Although practice with speaking is important to learning a language, reading is also an indispensable tool. By just relying on listening or speaking, one loses out on understanding the fundamental rules to a language. Reading also helps many people visualize a language easier and therefore retain it. Reading in foreign languages is very daunting but that’s why graded readers exist! These books are written for the learners of a language and include a lot of information.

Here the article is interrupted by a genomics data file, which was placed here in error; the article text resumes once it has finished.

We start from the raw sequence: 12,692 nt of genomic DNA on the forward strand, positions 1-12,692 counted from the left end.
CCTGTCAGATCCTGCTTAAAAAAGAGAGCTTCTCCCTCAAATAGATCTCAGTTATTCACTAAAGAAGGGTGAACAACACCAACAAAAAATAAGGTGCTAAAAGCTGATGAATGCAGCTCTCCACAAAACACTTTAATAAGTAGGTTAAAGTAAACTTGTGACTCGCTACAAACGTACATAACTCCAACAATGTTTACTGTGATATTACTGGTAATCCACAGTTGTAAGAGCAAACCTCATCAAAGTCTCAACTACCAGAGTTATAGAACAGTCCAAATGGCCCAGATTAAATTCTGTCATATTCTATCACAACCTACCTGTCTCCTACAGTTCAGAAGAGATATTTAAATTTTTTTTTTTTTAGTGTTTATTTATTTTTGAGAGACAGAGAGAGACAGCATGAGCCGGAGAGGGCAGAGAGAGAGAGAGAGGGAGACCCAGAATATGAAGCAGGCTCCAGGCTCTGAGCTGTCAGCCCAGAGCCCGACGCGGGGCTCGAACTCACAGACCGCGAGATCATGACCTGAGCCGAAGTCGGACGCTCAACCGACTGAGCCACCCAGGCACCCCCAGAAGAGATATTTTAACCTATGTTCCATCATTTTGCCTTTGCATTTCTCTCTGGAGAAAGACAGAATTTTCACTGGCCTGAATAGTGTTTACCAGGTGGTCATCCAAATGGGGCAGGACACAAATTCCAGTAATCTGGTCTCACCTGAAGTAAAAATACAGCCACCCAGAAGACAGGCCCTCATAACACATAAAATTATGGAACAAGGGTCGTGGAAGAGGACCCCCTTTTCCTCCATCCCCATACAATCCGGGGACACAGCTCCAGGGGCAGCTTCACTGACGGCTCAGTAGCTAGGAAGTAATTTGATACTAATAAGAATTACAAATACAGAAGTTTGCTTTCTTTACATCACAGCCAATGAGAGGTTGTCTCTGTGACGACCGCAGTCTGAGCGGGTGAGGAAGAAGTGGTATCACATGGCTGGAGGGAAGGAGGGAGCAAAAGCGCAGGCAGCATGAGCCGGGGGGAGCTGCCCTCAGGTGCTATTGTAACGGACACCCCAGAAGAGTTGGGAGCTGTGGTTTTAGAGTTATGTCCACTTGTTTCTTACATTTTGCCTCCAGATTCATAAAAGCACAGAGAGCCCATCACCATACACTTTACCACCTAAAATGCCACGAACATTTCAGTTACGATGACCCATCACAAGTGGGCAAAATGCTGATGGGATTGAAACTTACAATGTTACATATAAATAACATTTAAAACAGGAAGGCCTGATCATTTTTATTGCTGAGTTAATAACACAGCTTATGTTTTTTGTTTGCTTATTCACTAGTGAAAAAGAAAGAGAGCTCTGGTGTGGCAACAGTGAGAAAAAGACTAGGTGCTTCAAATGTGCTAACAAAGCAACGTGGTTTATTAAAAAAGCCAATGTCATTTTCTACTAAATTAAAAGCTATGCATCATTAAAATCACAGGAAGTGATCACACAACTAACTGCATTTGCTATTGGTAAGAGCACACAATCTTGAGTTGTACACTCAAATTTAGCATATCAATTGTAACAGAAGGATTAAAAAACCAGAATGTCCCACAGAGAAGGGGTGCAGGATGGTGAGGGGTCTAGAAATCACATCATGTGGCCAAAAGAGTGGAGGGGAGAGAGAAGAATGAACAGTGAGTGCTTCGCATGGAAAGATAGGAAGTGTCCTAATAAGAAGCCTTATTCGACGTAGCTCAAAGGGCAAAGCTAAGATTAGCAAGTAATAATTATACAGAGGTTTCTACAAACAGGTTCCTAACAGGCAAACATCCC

Here in the LRC, there is one copy of an intermediate Graded French Reader. However, archived here is a list of many public domain readers. They are available on a range of levels. For instance, A Graduated French Reader by Paul Barbier begins with a lesson on pronunciation of French letters. It includes many short stories and includes vocabulary at the end of each. Towards the back of the book poems are also included along with tables of irregular verbs and a full vocab list. For more advanced students, there are more challenging publications. One that seems particularly interesting to me is A Scientific French Reader written by Alexander Herdler that includes excerpts and diagrams of aviation, basic physics, chemistry, and so much more. When learning languages, one doesn’t get to encounter vocabulary such as this or to see the syntax of a language in a discipline like this. Although this might bore some people, we learn in different ways and exploring what may benefit or intrigue you the most is worth pursuing.